Bemoaning the Decline in Branch Foot Traffic: It Could be Worse!

Bemoaning the Decline in Branch Foot Traffic: It Could be Worse!
Banks and credit unions have been bemoaning the decline in branch foot traffic for some time now. In part, this is a result of widespread and accelerating consumer preferences for digital channel interactions. In a 2012 Celent survey of North American financial institutions (an effort we intend to repeat in 2014) , nearly half of respondents expected a 10% to 25% runoff over the next five years. Many expect a higher rate of decline. Transaction Migration 2012 Source: Celent survey of NA financial institutions, July 2012, n=132 Data collected by Financial Management Solutions, Inc. (FMSI) among its sizeable client base of small and midsize financial institutions suggests an annual decline of around 3% over the past three years. Declines are likely steeper among large banks resulting from significant digital channel investments. It Could be Worse…If banks are struggling to accommodate declining branch foot traffic, other retail segments have it much worse. According to ShopperTrak, a leading analytics vendor to the retail industry, even as U.S. retail sales rose about 3% over the November – December 2013 holiday period, foot traffic declined 15%. December 2013 was particularly hard-hit, with foot traffic down 18% from December 2012. Why this is occurring is no mystery. The good news for retailers is that sales growth has returned, somewhat. The long-term picture, clearly driven by economic trends, is cautionary, with year-over-year growth rates eroding since the early 1970’s. Retailers got only about half the holiday traffic in 2013 as they did just three years earlier, according to ShopperTrak, which uses a network of 60,000 shopper-counting devices to track visits at malls and large retailers across the country. The larger retail picture makes banking’s misery look modest. foot traffic comparison Source: FMSI, ShopperTrak National Retail Sales Estimate(NRSE ®) used with permission So what will the future hold? Where are we on the inexorable transition from brick and mortar shopping? Look at any forecast; omnichannel banking has just begun. What banks should do in response will be the subject of my next blog.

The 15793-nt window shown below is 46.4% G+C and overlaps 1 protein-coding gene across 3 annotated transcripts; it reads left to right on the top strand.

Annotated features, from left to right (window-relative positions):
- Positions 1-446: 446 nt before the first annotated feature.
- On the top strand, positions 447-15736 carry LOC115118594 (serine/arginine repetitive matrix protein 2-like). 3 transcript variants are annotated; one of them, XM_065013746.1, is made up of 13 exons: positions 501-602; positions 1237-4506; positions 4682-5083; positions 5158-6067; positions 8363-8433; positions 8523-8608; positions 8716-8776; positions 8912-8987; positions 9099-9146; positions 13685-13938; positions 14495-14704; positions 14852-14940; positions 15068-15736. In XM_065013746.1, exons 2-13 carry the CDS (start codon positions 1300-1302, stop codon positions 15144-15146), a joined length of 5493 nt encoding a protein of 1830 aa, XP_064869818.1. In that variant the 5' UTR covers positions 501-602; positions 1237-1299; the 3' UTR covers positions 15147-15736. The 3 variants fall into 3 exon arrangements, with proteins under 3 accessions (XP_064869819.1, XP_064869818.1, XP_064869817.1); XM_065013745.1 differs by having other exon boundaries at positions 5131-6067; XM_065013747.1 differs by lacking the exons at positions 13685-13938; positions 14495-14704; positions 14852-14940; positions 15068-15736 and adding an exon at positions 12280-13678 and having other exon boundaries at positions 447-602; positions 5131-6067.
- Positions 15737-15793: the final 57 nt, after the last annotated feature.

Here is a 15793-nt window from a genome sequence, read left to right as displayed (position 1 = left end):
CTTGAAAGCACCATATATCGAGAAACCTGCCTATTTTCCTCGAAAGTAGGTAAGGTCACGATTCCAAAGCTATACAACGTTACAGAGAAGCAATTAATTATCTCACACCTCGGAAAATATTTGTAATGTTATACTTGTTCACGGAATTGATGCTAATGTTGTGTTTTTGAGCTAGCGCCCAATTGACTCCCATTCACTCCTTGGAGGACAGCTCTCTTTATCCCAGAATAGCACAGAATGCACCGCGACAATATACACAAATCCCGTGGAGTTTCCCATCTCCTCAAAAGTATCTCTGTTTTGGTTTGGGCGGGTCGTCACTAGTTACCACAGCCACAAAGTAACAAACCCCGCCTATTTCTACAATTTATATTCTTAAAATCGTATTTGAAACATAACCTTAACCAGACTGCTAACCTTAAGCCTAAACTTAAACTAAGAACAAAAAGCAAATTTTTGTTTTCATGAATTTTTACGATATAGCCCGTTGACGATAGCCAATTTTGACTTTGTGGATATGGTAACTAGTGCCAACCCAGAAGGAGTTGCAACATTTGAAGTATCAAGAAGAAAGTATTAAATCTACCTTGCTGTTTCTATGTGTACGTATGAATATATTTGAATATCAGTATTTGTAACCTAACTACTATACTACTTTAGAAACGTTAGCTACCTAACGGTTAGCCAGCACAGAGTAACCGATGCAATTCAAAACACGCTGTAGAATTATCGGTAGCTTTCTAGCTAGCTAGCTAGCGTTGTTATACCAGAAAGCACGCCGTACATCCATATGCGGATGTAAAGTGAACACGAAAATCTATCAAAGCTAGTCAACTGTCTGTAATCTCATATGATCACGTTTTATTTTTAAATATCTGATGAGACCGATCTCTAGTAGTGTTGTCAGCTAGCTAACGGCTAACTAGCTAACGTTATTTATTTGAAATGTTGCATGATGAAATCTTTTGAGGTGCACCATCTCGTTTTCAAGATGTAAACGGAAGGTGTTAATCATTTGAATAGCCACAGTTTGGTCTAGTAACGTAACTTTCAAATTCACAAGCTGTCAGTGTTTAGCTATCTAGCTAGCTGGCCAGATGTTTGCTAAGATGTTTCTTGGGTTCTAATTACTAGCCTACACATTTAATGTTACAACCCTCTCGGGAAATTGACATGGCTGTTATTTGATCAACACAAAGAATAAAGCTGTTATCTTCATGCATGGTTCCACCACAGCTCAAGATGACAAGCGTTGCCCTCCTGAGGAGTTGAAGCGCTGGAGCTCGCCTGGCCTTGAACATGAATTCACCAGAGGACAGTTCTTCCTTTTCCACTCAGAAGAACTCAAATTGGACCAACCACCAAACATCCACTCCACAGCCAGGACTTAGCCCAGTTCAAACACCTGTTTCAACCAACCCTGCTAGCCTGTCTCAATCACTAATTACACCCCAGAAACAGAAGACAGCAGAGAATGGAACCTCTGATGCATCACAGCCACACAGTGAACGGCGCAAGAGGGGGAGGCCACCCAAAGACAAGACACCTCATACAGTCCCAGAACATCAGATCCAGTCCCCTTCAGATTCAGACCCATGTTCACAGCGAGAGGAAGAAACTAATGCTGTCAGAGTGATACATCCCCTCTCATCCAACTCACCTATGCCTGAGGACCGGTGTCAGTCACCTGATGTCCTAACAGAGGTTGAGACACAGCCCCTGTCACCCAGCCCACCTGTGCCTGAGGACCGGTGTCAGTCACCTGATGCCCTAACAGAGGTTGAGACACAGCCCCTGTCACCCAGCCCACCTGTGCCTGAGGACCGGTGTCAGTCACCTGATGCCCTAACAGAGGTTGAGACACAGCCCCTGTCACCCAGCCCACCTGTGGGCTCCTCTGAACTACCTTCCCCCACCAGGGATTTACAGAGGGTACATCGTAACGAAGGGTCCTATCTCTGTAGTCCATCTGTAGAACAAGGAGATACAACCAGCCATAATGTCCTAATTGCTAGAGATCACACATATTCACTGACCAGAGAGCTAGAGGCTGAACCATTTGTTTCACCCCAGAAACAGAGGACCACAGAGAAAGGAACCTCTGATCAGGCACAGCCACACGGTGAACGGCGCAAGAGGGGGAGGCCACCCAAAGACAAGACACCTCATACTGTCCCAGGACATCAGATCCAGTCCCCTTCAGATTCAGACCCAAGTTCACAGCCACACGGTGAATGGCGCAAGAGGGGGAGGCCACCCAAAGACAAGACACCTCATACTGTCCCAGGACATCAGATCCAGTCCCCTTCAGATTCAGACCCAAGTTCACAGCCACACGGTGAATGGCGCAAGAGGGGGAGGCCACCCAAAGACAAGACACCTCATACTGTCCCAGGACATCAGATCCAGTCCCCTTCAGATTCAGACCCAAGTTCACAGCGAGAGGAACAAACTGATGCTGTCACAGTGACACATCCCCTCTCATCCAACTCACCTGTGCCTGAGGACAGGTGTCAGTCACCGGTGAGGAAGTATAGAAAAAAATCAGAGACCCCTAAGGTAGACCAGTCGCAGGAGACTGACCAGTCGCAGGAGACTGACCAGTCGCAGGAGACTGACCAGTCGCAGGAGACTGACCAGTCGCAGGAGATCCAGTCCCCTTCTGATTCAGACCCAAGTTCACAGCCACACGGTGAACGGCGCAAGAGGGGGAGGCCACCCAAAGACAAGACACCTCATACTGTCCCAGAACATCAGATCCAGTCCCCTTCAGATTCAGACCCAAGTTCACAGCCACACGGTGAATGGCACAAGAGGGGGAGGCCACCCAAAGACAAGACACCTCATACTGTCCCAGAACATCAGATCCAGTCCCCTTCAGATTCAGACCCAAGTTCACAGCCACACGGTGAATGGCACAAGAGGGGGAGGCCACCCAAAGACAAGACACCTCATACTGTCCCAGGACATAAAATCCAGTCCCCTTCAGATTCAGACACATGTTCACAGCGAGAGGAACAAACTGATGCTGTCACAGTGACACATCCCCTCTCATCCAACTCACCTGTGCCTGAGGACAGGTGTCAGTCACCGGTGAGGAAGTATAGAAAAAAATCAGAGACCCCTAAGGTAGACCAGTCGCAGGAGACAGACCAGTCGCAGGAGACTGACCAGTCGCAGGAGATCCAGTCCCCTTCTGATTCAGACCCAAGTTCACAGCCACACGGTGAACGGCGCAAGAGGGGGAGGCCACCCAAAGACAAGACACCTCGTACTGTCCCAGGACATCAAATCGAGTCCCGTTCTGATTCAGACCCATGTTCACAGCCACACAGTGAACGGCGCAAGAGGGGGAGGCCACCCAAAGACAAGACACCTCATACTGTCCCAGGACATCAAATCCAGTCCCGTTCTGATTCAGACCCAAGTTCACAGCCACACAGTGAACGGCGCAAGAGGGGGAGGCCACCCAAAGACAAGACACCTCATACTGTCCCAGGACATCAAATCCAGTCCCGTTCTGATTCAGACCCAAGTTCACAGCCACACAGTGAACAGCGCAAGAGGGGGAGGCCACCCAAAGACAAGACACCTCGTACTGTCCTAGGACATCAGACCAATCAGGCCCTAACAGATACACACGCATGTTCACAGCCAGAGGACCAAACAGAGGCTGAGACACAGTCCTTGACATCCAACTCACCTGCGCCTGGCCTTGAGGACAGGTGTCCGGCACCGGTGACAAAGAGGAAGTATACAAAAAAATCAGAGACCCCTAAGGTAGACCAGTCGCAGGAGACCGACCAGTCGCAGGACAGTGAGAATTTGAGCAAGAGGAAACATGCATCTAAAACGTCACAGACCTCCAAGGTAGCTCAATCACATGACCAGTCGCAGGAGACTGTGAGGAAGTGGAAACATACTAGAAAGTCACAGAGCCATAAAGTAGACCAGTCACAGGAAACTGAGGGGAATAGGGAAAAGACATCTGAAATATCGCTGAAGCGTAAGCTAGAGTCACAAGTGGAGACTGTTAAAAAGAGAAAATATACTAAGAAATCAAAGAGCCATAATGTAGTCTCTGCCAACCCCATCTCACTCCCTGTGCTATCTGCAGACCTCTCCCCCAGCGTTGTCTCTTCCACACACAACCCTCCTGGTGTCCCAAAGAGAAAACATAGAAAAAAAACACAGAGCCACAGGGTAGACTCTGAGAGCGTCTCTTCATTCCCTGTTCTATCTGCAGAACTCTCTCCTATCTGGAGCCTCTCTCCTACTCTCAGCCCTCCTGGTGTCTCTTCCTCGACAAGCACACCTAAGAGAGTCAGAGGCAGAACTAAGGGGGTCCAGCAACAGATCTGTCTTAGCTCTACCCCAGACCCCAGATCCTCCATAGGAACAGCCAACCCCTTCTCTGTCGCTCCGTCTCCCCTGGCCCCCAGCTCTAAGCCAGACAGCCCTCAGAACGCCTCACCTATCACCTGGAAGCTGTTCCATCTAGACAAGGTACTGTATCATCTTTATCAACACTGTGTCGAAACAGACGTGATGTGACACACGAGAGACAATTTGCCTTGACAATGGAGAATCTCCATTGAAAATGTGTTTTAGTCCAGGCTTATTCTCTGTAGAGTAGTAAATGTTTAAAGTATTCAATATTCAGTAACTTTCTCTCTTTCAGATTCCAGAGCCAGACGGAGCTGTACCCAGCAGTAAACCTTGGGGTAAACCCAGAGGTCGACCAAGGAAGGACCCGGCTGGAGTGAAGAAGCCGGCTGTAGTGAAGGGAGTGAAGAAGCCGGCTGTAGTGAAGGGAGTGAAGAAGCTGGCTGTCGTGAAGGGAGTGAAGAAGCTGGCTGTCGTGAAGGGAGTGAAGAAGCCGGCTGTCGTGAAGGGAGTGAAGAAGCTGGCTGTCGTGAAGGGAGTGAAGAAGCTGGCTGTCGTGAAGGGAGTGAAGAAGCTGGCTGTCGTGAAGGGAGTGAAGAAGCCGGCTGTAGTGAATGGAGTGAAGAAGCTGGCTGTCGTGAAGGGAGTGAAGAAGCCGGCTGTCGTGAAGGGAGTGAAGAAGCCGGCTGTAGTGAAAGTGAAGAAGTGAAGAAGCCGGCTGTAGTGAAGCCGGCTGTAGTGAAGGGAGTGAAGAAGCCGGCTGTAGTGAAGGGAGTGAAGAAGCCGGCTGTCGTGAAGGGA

Bob Meara About Bob Meara

Bob Meara is a senior analyst with Celent's banking practice and is based in Atlanta, Georgia. His research focuses on the branch and ATM delivery channels, customer analytics and check and cash payment processing technologies. A well known authority on remote deposit capture, Bob has led multiple consulting engagements including proprietary research projects involving financial services hardware, software and the impact of self-service on branch banking.

Before joining Celent, Bob was the director of product marketing at Alogent. In this role, he positioned and launched a series of Check 21 payments solutions.

Prior to Alogent, Bob also held positions in marketing and brand management at BellSouth, Hayes Corporation, and Procter & Gamble in addition to being a commissioned naval officer.

Bob earned a Bachelor of Science in Applied Physics and Electrical Engineering from Case Western Reserve University.


  1. Bob – Good info, as always. Do you anticipate a sea-change in the next five years? Or, will the +60 population bend the curve to a more gradual slope?

    • Bob Meara Bob Meara says:

      Of course, it’s always hard to predict the future with certainty. What we think we learned from a consumer survey in mid-2013 was that the demographic skew favoring branch banking rather than digital channels is part myth and part truth. For example, device ownership and usage show significant skews, but banking channel usage (except for the mobile channel) not so much. If activities such as online chat and FaceTime are a harbinger of things to come, older demographics will catch up with Gen Y pretty quickly. Usage of these technologies would have been a rounding error just two years ago, but now are used by a third of the survey sample of adults over 60.


  1. […] on Branch Traffic:  Celent analyst Bob Meara posted an article noting that 90% of US bankers surveyed expected at least a 10% decline in branch […]

  2. […] on Branch Traffic:  Celent analyst Bob Meara posted an article noting that 90% of US bankers surveyed expected at least a 10% decline in branch […]

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